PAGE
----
When Real Sociedad moved to Anoeta in 1993 the change in culture must have been immense. It was not just a mile or so to the south of this beautiful coastal city, but a world away from the intense and claustrophobic surroundings of Atotxa. The Penas and Ultras that were used to standing less than five feet away from the goal-mouth action were now up to 50 metres away.
Results at home in that first season were actually better than the last
season at Atotxa, but to be honest Sociedad were already a team in slow decline.
Since moving to the new stadium, Sociedad has achieved just two podium
finishes, third in 1997-98 and second in 2002-03. I absolutely accept that the
decline cannot be wholly attributed to the move to Anoeta. Since the
introduction of the Champions League and individually negotiated TV rights for
teams in La Liga, it has become even harder for mid-ranking teams from smaller
cities (185,000 inhabitants) to compete, but boy Atotxa did give them an
advantage. Then in 2007, they were relegated for the first time in 40 years
from La Primera and it took them 3 attempts to get back. Now in its third season back in the top flight, Real Sociedad play in front of an average home crowd of around 22,000, which is decent, but most of the atmosphere generated disappears into the ether.
Owned by the Municipality, the capacity is only slightly larger than Atotxa at 32,076. The roof undulates and peaks on each side of the pitch, under which sit large two-tiers of seating. These sweep away to the lower ends, which include between their two tiers a third mezzanine level. It does look very attractive and has weathered surprisingly well, but it’s still an athletics stadium with a football pitch in the middle...See what I mean!
The past decade has seen several stories surface regarding the removal of the athletics track. The most recent is a €62.5m project that would see the pitch lowered and seating installed where the track used to be, raising the capacity to 40,000. This is similar to the work carried out at the Etihad Stadium (Née City of Manchester Stadium) before Manchester City moved in. However, there is one significant difference. The owners, the municipality of San Sebastian & Real Sociedad don't have two euros to rub together. Dreams are one thing, reality is something altogether very different.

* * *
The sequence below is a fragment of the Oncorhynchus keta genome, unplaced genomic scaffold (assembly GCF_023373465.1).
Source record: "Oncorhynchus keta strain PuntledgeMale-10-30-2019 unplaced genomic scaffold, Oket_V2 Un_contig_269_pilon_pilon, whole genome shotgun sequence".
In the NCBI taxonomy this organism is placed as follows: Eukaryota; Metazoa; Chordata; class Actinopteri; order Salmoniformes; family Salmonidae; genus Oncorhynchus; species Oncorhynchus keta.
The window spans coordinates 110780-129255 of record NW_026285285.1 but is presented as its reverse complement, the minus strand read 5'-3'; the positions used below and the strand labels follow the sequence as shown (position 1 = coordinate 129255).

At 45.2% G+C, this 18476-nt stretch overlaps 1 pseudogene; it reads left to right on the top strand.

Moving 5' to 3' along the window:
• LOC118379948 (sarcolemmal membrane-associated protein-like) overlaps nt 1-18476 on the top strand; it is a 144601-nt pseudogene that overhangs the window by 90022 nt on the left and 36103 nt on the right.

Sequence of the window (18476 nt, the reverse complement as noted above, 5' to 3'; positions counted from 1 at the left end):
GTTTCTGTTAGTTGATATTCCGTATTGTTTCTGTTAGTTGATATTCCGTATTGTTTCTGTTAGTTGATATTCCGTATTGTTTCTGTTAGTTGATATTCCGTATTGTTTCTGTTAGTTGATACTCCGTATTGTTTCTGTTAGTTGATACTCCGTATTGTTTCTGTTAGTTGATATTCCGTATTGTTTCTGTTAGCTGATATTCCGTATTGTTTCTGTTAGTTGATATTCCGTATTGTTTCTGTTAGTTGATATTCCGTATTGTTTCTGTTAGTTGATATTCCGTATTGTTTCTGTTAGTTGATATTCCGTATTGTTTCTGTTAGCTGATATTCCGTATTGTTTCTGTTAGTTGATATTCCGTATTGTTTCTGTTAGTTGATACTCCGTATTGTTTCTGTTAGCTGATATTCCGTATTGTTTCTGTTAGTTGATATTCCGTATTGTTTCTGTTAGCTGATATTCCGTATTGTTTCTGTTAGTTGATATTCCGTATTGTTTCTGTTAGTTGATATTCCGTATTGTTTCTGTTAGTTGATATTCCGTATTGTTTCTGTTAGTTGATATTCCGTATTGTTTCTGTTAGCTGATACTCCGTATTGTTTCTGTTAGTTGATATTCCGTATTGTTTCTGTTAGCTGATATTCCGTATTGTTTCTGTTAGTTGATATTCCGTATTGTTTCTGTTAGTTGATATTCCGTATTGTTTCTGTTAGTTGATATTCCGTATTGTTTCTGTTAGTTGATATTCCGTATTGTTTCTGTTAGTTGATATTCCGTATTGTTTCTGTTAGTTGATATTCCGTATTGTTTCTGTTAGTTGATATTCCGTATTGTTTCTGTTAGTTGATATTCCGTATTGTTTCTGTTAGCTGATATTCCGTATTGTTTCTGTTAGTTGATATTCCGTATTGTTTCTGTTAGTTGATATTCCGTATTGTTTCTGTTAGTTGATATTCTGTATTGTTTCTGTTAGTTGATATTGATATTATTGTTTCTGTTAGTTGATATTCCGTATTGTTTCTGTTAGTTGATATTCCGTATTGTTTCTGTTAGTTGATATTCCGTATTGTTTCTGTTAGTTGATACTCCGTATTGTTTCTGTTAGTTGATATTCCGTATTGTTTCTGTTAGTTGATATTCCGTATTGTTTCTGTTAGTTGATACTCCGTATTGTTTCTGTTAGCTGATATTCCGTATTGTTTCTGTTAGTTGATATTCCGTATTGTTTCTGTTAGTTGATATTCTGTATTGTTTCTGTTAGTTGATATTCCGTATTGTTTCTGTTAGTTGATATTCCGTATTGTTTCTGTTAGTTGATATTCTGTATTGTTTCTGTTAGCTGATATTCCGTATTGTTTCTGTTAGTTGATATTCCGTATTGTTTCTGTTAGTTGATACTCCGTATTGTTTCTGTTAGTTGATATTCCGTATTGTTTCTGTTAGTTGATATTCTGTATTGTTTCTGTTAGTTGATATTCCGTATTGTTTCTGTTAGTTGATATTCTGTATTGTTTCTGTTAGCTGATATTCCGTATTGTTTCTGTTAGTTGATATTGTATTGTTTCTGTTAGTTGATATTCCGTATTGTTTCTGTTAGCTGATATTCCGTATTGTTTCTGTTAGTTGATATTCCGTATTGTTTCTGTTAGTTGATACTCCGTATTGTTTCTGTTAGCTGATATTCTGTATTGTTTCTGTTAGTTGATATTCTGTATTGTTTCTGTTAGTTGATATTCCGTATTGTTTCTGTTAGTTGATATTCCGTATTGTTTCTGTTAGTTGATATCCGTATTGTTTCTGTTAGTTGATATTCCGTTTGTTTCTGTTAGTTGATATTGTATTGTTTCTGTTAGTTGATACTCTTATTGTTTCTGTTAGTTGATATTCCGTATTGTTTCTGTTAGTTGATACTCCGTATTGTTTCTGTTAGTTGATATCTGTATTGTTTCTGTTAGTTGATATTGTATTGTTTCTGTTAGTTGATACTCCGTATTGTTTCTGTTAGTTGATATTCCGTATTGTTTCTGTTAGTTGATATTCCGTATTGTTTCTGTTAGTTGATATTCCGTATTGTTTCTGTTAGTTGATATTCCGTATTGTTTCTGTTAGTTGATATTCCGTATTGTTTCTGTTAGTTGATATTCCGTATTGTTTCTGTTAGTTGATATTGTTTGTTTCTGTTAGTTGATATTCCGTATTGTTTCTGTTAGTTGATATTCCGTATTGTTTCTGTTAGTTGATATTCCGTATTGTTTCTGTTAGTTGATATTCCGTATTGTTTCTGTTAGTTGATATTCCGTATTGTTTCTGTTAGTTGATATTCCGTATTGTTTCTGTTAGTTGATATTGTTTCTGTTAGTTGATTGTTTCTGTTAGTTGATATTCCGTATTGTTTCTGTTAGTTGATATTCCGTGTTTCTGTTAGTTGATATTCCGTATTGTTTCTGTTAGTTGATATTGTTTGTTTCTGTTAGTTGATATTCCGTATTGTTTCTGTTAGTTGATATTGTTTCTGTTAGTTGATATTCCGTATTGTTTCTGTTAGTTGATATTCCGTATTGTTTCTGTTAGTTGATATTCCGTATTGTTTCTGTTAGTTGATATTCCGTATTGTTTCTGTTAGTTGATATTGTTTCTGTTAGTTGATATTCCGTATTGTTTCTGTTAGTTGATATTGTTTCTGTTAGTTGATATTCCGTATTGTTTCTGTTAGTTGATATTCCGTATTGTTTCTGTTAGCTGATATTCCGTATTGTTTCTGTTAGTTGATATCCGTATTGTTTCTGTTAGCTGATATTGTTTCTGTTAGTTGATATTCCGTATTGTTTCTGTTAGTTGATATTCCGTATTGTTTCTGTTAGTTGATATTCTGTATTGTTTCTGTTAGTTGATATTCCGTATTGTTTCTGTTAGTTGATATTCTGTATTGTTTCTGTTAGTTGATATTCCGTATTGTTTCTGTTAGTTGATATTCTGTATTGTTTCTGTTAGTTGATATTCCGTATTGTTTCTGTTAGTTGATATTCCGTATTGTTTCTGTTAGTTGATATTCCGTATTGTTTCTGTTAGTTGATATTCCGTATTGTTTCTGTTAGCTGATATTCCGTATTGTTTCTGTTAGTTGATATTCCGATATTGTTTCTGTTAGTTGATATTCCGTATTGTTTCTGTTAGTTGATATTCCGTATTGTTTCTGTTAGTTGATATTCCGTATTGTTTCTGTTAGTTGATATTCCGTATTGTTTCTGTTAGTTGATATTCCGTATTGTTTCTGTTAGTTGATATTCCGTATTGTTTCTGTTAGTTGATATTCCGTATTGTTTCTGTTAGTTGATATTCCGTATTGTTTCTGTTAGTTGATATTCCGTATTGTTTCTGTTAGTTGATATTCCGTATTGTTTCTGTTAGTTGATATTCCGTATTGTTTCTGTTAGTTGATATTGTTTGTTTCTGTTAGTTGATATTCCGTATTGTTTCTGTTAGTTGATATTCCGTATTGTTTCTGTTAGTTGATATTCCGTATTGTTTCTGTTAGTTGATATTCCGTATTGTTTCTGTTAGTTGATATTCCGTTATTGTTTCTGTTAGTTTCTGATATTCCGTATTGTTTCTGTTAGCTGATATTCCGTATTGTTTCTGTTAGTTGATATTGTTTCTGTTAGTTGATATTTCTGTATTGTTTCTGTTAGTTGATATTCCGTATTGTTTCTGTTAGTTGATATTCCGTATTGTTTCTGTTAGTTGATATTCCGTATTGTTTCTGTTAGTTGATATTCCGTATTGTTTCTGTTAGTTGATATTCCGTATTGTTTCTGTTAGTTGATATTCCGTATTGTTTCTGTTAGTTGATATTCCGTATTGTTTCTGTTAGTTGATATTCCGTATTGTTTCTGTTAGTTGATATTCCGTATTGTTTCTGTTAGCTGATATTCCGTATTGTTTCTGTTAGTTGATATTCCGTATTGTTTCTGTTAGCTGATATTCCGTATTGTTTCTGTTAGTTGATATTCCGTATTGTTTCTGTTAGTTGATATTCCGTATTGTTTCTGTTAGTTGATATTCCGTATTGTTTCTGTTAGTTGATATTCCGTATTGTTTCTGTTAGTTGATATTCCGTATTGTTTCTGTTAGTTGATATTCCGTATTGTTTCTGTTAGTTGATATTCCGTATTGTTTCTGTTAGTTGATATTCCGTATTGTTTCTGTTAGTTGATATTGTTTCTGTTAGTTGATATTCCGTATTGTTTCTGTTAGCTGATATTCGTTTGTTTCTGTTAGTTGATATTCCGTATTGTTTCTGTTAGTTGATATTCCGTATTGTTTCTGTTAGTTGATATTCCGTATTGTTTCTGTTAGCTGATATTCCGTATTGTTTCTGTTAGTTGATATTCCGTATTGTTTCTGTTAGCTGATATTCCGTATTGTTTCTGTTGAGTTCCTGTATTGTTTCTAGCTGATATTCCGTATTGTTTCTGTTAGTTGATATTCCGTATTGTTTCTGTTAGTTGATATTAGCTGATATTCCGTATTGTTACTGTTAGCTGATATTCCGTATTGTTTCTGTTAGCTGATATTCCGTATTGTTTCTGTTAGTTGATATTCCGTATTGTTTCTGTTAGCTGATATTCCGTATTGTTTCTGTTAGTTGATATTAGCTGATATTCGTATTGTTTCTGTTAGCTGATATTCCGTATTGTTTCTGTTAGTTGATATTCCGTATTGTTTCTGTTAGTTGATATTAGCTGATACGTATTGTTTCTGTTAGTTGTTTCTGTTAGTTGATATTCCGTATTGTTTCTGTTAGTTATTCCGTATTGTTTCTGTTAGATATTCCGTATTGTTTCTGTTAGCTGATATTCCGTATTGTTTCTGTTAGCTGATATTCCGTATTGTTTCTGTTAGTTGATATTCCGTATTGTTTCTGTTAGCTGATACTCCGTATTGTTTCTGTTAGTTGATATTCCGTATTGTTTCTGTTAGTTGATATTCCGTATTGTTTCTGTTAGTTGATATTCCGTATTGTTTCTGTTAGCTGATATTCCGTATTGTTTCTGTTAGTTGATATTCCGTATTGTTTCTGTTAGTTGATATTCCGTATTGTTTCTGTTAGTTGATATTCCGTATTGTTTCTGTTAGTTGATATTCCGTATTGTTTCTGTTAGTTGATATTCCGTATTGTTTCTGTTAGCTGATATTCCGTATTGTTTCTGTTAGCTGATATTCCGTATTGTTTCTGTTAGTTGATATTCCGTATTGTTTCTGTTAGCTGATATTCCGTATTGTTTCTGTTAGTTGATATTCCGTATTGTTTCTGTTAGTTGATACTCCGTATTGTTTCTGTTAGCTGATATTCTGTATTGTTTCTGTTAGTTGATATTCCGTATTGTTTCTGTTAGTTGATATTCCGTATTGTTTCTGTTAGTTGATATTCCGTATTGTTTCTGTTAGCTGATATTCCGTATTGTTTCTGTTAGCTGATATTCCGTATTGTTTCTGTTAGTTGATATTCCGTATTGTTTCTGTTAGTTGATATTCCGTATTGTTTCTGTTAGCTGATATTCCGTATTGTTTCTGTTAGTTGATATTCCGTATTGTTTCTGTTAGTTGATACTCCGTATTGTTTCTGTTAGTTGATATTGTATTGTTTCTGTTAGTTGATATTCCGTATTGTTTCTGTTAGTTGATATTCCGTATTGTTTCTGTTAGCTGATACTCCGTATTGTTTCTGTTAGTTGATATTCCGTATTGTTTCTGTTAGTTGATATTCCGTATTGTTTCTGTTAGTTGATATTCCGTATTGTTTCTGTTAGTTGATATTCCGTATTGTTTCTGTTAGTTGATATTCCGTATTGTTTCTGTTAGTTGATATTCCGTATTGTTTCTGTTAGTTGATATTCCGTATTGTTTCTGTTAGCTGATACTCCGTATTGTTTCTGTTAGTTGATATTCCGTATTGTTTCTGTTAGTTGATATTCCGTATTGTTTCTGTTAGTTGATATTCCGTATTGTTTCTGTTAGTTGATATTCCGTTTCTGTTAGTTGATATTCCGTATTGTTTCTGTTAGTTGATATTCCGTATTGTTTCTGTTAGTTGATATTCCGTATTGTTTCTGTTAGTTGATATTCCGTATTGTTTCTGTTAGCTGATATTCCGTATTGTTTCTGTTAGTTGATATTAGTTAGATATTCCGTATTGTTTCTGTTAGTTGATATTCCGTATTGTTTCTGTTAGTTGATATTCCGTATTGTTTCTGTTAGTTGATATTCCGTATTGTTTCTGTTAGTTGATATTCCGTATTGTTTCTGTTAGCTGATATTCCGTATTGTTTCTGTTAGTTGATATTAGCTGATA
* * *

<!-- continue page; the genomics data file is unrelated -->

|Anoeta - A mile and a world away from Atotxa|
Work started on the construction of Anoeta in late 1990, on the site of the city’s old municipal athletics stadium, which had originally opened in 1950. The budget for the build was the equivalent of 21 million euros and the original specification had a capacity of 29,000 seats spread over two undulating tiers. It was inaugurated on 29 June 1993 with the staging of the European Junior Athletics Championships and saw its first football match, a friendly between Sociedad and Real Madrid, on 13 August 1993. The north and south ends of the ground were developed further in 1998 with the addition of a mezzanine tier between the existing two levels.
|Before Anoeta went all "Grand Designs" & installed a mezzanine|
|Anoeta - Beautiful but impractical|
Let’s talk about the stadium. Anoeta is a bit like a Prom Queen; Beautiful to behold, fabulous curves, but emotionally vapid. It’s shares a large part of its DNA with Roger Taillibert's iconic design for the Parc des Princes in Paris, and is in effect a smaller version of the Olympic Stadium in Seoul. I am sure it works well as an athletics venue, but I don’t recall any major championships being held here. Sure it gets the ubiquitous stadium concerts from U2/Rolling Stones/Springsteen and Rugby has featured with Bayonne and Biarritz popping over the border, but as a football stadium? Nah!
|Two bloody athletic tracks! Oh... It makes me seethe|
|Anoeta - Easy on the eye, unless your watching football|